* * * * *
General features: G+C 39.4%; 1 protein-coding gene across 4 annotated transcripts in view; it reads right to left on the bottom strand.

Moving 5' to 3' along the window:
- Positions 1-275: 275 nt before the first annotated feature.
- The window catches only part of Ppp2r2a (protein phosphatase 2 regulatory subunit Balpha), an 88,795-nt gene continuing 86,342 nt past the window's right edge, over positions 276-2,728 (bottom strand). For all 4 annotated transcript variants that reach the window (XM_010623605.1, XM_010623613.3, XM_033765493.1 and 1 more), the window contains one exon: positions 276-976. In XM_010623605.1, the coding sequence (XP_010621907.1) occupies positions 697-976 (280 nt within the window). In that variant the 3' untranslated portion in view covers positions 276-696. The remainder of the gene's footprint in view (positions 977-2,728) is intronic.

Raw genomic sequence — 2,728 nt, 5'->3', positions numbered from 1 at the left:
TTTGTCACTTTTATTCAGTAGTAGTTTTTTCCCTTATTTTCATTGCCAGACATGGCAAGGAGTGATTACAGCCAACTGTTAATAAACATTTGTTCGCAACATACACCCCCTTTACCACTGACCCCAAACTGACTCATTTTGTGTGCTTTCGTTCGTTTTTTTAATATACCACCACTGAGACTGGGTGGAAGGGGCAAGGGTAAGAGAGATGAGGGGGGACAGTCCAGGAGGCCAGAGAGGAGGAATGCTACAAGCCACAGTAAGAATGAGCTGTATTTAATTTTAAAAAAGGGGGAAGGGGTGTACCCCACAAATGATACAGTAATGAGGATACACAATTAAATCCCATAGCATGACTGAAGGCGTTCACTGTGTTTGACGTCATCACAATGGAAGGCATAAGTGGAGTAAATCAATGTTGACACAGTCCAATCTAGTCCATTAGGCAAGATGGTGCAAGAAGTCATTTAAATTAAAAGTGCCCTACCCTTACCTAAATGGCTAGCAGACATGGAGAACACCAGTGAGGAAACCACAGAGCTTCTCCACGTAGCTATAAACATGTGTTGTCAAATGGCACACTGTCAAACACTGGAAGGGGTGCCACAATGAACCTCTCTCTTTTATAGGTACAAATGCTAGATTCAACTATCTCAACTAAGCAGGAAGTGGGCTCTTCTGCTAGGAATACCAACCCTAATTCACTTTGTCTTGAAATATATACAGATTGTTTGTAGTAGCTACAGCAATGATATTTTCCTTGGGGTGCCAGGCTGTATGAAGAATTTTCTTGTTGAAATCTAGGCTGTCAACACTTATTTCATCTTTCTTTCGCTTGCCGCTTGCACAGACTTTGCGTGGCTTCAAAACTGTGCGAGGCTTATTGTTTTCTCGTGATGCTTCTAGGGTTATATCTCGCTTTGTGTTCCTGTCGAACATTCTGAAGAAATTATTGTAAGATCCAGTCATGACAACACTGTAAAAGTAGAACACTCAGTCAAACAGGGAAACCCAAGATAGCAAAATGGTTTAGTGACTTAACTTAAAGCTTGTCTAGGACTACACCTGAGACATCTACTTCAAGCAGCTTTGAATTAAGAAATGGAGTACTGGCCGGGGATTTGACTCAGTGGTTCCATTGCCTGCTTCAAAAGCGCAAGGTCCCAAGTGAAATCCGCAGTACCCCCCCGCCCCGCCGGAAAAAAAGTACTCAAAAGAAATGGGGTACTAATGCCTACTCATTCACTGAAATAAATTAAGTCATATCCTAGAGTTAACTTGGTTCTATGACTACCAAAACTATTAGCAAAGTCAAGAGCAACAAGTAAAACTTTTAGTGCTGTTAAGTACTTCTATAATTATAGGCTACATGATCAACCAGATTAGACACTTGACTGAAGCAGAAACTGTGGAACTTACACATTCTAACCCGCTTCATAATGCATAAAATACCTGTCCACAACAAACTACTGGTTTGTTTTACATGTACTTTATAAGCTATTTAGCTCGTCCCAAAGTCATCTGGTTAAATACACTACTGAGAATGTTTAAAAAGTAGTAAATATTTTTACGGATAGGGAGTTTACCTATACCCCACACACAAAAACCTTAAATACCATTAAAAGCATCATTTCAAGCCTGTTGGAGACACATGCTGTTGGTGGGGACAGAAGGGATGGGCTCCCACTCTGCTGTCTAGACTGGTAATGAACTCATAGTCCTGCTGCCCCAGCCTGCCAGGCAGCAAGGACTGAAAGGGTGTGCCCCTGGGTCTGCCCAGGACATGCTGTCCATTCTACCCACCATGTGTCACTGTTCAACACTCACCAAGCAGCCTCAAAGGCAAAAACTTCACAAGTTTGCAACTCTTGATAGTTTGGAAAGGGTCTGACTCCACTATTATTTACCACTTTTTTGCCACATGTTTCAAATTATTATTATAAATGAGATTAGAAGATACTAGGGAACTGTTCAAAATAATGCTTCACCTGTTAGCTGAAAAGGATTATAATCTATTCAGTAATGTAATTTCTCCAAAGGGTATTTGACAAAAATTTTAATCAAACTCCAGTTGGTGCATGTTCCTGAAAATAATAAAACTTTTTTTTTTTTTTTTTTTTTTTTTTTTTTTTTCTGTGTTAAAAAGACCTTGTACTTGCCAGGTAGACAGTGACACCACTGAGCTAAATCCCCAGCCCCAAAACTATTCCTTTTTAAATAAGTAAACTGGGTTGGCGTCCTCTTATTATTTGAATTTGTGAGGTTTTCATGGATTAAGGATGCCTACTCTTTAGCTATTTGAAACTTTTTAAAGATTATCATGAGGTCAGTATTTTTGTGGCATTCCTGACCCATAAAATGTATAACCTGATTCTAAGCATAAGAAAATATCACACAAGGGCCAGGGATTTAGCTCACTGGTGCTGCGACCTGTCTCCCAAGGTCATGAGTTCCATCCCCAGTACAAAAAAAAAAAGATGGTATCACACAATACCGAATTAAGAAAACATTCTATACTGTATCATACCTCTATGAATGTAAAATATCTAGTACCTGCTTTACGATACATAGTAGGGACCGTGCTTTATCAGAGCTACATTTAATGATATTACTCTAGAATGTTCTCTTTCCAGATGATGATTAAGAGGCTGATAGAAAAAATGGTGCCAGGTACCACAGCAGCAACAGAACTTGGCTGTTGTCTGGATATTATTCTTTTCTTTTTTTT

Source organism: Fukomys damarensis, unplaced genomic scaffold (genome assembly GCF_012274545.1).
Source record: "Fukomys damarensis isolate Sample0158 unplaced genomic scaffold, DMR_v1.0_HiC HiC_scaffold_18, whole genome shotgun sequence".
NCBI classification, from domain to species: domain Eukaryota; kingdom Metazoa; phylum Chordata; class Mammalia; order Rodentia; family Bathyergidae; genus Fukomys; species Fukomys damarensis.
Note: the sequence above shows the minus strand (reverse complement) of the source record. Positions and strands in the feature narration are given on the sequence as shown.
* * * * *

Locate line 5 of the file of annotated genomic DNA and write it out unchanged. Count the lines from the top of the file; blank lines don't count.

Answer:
Raw genomic sequence — 2,728 nt, 5'->3', positions numbered from 1 at the left: